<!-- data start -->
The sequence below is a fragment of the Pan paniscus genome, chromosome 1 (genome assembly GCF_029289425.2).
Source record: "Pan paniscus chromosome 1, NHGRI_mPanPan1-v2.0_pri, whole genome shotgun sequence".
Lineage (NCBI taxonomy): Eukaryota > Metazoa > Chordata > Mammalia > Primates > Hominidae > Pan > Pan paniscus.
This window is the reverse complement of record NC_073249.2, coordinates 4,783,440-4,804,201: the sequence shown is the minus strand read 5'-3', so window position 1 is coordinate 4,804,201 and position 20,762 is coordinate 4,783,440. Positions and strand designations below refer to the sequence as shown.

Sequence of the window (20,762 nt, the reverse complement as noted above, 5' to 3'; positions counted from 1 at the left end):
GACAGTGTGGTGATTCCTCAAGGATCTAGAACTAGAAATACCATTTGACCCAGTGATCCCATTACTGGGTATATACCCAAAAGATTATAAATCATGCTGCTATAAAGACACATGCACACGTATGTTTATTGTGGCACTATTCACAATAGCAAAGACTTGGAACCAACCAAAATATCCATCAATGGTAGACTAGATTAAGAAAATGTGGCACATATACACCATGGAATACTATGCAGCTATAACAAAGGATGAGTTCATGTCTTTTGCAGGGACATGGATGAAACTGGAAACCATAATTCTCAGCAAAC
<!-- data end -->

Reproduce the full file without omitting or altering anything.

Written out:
The sequence below is a fragment of the Pan paniscus genome, chromosome 1 (genome assembly GCF_029289425.2).
Source record: "Pan paniscus chromosome 1, NHGRI_mPanPan1-v2.0_pri, whole genome shotgun sequence".
Lineage (NCBI taxonomy): Eukaryota > Metazoa > Chordata > Mammalia > Primates > Hominidae > Pan > Pan paniscus.
This window is the reverse complement of record NC_073249.2, coordinates 4,783,440-4,804,201: the sequence shown is the minus strand read 5'-3', so window position 1 is coordinate 4,804,201 and position 20,762 is coordinate 4,783,440. Positions and strand designations below refer to the sequence as shown.

Sequence of the window (20,762 nt, the reverse complement as noted above, 5' to 3'; positions counted from 1 at the left end):
GACAGTGTGGTGATTCCTCAAGGATCTAGAACTAGAAATACCATTTGACCCAGTGATCCCATTACTGGGTATATACCCAAAAGATTATAAATCATGCTGCTATAAAGACACATGCACACGTATGTTTATTGTGGCACTATTCACAATAGCAAAGACTTGGAACCAACCAAAATATCCATCAATGGTAGACTAGATTAAGAAAATGTGGCACATATACACCATGGAATACTATGCAGCTATAACAAAGGATGAGTTCATGTCTTTTGCAGGGACATGGATGAAACTGGAAACCATAATTCTCAGCAAAC